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The Purple Chair

She toasted to the air
She toasted to the air
Shelley Stutchman

The Purple Chair was written for the Lemonade Ladies poetry night by me. I was not going to include it in the Lemonade Ladies poems I have been publishing; however, one of the other Lemonade Ladies asked me to. She said it touched her, made her cry, and helped her heal.

Dealing with depression steals the best of who you are. When we had the poetry night at our meeting, some ladies said it had been so long since they had been creative, that writing their poems freed them, and they were ready to find themselves again in the arts. The arts have always been important to me. I can get lost gazing at a painting; I can cry when I listen to the words of a song, and my breath was once taken away as I stood in front of Michelangelo’s David in Florence, Italy.

I will never forget the moment, I understood the power of poetry. I was fourteen; the night was stormy; I was at Canton Lake. I was in the kind of mood only a fourteen- year- old girl can get into. I walked to where I could see and hear the water lapping on the shore, I could smell the scent of Coppertone sun tan lotion lingering in the air, my transistor radio was playing, Sittin on the Dock of the Bay, and I had my notebook with me. Usually, I would draw, but with the moon as my light, I wrote a poem, the poem was about all the fears buried deep inside of me, inside of that fourteen-year-old girl. I wrote and wrote, and when I was finished, I read my poem to the wind, hearing my own voice floating around me, and at that moment, I knew poetry was powerful.

For Lemonade Ladies, I wrote The Purple Chair. The intent of the poem is to show how deep grief mixed with denial, can cause a person to vegetate, and never move on.

The poem is about life; life at its best and life at its worse. It is about the pungent notes life sometimes throws in the midst. It shows how some people just walk away and never look back; how some people try to sort through the sour notes, find the truth, and move on; and it illustrates how the sour notes can also consume someone. The lady in The Purple Chair, believed in others rather than in herself. She refused to let go of her dream, and make a new one. She wrapped up all her aspirations in a person, and when that person walked away, she had nothing. The poem deals with what happens when you don’t believe in yourself; how easily you can be destroyed by others. The Purple Chair sadly demonstrates a life that was wasted, hoping where hope no longer existed. With a new dream, she could have found herself once more, but she drank wine to forget, and wine to remember, and never moved on from The Purple Chair.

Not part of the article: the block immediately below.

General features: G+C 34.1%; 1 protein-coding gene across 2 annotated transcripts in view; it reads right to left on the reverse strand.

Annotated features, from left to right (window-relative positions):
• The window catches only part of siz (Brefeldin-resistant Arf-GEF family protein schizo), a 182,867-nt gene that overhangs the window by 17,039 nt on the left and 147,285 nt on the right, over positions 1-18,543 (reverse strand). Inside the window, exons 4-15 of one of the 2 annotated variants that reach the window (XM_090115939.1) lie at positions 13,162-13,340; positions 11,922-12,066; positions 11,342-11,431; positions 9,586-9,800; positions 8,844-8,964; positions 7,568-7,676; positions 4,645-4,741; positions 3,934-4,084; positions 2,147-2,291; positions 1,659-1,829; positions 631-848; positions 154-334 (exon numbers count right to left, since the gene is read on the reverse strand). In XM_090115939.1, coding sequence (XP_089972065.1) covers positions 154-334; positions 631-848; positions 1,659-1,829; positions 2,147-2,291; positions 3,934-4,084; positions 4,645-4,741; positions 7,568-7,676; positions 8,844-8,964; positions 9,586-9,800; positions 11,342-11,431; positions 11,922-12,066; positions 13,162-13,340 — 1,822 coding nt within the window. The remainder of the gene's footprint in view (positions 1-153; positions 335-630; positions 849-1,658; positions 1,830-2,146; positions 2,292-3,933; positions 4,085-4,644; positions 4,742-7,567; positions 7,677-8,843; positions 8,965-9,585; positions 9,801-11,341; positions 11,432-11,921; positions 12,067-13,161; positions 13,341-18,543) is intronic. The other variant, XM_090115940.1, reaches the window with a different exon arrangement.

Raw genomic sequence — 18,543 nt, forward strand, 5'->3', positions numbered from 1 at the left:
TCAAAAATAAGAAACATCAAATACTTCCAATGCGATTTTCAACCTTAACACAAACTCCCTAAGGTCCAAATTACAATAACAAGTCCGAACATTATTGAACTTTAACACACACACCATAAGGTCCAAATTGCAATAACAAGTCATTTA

The Purple Chair
By Shelley Stutchman

He and she,
She and he,
Two souls as one,
Sitting side by side in the purple chairs.

The black baby grand,
Sparkling tones, the notes sustained,
Charming music into magic,
He and she holding hands,
Sitting side by side, in the purple chairs.

The notes floating in the room,
He looks at her, she looks at him,
His fingers pretending to play a tune,
Sitting side by side, in the purple chairs.

She knew at that moment,
She knew something important,
She would make his dream come true,
She would make all his dreams come true,
Sitting side by side in the purple chairs.

She believed he could do anything,
She would buy for him,
A black baby grand,
And two purple chairs.

He would play the music within him,
Sharing it only with her,
She smiled at him,
Joyful to give him his every whim,
While they sat side by side in the two purple chairs.

The passion of the music,
Held them in total surrender
To the music and to each other, they were so tender,
As they sat side by side in the two purple chairs.

They made plans and dreams, and were in love,
Then a sour note invaded,
The magic stopped,
The music faded.
She sat crying in the purple chair.

If she had the power to,
She would have rewrote the sour note,
But the moment passed,
She sat shattered in the purple chair.

The sour note was mean and vile,
He let it fill his head,
The music ceased,
The room was still.
He no longer sat in the purple chair.

Abruptly her world did not seem real,
Without the music to guide her,
She was lost, she was confused, she did not know how to feel,
As she sat alone in the purple chair.

The sour note wanted,
The music to die,
The magic to die,
Die damn you, whispered the sour note,
As she sat abandoned in the purple chair.

She knew he would feel their sweet music,
She had faith in the harmony and in him,
And the music would play once again,
As she sat waiting in the purple chair.

And the sour note would be found out for what it was,
For what it did,
For how it lied,
She knew the truth would fill his soul,
As she sat patiently in the purple chair.

She held tight to the melody,
To the clarity of his face and hands,
She would sell her soul to bring him back,
As she sat praying in the purple chair.

He didn’t hit her,
He didn’t shout,
He stopped the music, he stopped the art,
Leaving her with a broken heart.
As she sat waiting in the purple chair.

Saddness sapped her strenght, it made her cry,
Yet she could not let the music go,
Music is life, without it she would die,
As she sat aching in the purple chair.

He walked away,
Her world collapsed.
There was no tomorrow,
No sun to rise,
As she sat dying in the purple chair.

She ordered a drink,
She toasted the air,
She toasted to the music, she toasted to him, she whispered life was unfair,
she took her last breath, while sitting alone in the purple chair.